Market Snapshot: April 2019

In summary

April was a good month for equity markets, with latest data showing the US economy performing better than had been expected. In particular, the Q1 corporate earnings season reports gave the markets a boost. The US labour market remains very strong, with unemployment around 50 year lows, but inflation is still below the Federal Reserve’s target. The bond market believes the Fed will need to cut interest rates in order to lift growth enough to stop inflation slipping further. However, the Fed thinks the inflation softness is transitory and has a more balanced view on interest rates. Overall, the combination of better growth, low inflation and expectations of rate cuts helped push the S&P500 to a new record high by the end of the month.

The inflation/interest-rate narrative carried over into Australia in April, when Q1 underlying CPI inflation was reported at 1.6%, compared with the Reserve Bank’s 2%-3% target range. The most bullish forecasts have the RBA making a 25 basis point cut before the May 18 election. However, the RBA has indicated that it would prefer to see a sustained upward move in the unemployment rate before cutting interest rates. The A$/US$ fell in reaction to the CPI data and declined for the month as a whole, despite stronger prices for oil and iron ore.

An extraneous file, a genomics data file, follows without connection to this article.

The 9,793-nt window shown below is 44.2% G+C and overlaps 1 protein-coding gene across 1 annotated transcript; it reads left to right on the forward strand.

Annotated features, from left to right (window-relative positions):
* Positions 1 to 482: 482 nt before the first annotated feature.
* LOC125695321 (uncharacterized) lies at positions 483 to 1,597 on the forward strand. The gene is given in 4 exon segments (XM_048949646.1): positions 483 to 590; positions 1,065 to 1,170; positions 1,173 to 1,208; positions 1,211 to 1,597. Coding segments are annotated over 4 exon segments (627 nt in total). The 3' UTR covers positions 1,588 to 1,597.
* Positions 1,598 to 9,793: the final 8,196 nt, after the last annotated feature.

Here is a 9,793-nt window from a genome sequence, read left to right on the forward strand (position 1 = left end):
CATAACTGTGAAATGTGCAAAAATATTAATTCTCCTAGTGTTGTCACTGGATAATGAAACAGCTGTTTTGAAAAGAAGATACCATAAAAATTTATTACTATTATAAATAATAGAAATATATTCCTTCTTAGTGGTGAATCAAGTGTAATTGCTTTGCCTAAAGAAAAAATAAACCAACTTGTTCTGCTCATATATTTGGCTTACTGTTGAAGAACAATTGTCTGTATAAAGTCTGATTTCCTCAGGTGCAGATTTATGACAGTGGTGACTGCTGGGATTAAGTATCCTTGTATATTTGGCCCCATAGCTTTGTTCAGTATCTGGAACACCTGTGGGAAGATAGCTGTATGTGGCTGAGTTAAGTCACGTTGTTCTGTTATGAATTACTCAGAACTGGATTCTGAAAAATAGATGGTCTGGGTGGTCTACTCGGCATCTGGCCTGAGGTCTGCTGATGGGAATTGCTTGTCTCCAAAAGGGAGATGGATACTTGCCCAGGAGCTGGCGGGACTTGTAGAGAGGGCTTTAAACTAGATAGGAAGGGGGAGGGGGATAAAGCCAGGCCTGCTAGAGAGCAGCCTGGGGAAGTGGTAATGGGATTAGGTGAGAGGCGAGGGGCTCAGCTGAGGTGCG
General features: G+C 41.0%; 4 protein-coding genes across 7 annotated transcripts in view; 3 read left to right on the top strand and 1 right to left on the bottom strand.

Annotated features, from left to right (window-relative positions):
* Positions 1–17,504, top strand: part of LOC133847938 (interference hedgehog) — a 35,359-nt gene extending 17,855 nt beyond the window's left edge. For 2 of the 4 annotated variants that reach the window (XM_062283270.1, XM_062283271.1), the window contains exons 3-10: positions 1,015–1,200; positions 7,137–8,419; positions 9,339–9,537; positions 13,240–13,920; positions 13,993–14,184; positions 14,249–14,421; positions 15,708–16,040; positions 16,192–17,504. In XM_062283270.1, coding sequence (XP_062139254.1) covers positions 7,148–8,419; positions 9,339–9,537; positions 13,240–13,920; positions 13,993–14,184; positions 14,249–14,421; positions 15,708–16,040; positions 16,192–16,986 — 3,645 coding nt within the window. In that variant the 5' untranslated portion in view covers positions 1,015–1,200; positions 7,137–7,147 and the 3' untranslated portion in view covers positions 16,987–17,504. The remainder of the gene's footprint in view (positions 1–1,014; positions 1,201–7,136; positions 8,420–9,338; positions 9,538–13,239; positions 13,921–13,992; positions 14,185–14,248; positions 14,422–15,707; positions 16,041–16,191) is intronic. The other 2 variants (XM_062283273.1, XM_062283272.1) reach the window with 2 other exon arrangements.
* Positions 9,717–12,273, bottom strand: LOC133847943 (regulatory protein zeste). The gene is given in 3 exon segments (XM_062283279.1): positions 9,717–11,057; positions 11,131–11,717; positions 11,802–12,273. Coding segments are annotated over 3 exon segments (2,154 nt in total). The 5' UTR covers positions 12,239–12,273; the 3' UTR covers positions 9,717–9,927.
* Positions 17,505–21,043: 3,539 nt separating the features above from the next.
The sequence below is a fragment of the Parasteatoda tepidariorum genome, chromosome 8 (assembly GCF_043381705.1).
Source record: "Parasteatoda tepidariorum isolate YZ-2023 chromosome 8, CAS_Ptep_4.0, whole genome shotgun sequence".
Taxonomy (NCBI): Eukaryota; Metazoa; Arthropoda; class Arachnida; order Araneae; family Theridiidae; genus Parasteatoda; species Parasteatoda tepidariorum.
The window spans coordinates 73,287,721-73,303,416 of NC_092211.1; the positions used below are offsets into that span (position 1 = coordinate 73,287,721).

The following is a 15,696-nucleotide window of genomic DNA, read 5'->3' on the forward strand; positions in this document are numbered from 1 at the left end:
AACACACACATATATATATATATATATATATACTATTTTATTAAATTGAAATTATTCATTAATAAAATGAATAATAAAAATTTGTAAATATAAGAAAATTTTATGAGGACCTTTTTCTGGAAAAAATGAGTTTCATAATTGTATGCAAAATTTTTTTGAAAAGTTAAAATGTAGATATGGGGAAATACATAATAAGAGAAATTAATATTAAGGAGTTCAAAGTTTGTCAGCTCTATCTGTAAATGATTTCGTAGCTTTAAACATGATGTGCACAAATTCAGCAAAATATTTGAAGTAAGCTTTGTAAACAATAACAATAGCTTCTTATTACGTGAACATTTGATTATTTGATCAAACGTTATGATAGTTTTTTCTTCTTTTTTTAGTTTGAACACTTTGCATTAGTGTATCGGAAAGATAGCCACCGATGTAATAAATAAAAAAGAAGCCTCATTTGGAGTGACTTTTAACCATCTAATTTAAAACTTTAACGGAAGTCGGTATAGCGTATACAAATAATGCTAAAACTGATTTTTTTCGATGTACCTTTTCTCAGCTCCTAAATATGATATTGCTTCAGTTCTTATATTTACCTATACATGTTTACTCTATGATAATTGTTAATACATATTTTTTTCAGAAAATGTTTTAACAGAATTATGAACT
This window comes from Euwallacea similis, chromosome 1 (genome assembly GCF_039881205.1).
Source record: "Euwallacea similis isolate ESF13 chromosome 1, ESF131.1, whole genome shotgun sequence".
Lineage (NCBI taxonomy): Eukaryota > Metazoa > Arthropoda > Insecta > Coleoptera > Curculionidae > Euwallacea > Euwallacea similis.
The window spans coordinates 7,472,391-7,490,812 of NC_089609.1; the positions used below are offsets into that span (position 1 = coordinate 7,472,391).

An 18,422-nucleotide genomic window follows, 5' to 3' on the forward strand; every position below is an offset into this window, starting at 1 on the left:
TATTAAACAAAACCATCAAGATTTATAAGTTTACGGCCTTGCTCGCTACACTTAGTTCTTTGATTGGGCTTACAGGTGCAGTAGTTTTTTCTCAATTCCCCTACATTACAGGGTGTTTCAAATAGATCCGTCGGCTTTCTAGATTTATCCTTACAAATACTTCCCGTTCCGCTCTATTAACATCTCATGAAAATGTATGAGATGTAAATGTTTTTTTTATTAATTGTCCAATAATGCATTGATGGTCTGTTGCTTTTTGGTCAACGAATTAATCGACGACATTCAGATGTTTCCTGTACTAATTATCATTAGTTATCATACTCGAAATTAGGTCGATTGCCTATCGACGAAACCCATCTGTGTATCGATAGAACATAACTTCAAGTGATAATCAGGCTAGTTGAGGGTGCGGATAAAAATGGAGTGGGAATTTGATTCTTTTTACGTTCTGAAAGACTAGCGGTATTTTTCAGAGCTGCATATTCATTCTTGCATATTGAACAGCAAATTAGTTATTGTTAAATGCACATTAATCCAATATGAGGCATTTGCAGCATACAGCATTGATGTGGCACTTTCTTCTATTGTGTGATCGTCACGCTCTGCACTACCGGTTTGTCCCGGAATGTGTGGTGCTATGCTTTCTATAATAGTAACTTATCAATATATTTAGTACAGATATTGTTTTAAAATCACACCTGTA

Latest data show some improvement in growth in both China and Europe, although the latter remains quite subdued. Brexit remains unresolved and Europe has given the UK another extension to the end of October to find a solution.


Signs of better growth and low inflation boosted equities in April:

Source: Thomson Reuters


Key developments in April

April was a good month for equity markets around the world, with latest data showing signs of improving growth and ongoing low inflation. Financial markets continue to expect central banks, especially the US Federal Reserve and the Reserve Bank of Australia, to cut interest rates in coming months.

After the very strong performance of equity markets in the first quarter of the year, investors have been grappling with the question of whether the rally can continue or has gone too far, for the time being at least. As a result, the April corporate earnings reports in the US were the focus of much attention. The markets had downgraded their expectations for earnings growth after the sharp slowdown in growth in recent months. However, as things turned out, earnings were better than the market had expected and the S&P500 price index closed April at a new record high.

Other economic data from the US also gave a more positive tone to the growth story. For example, GDP growth in the first quarter turned out to be stronger than had been expected, and latest data on retail sales and construction spending also said showed signs of improvement. Importantly, the US labour market remains very strong. Nearly 200,000 jobs were added in March and the unemployment rate at 3.8% was the lowest in nearly 50 years. Leading indicators of unemployment, particularly unemployment benefit claims, fell to their lowest levels in more than 50 years and suggest that further declines in the unemployment rate are possible in coming months.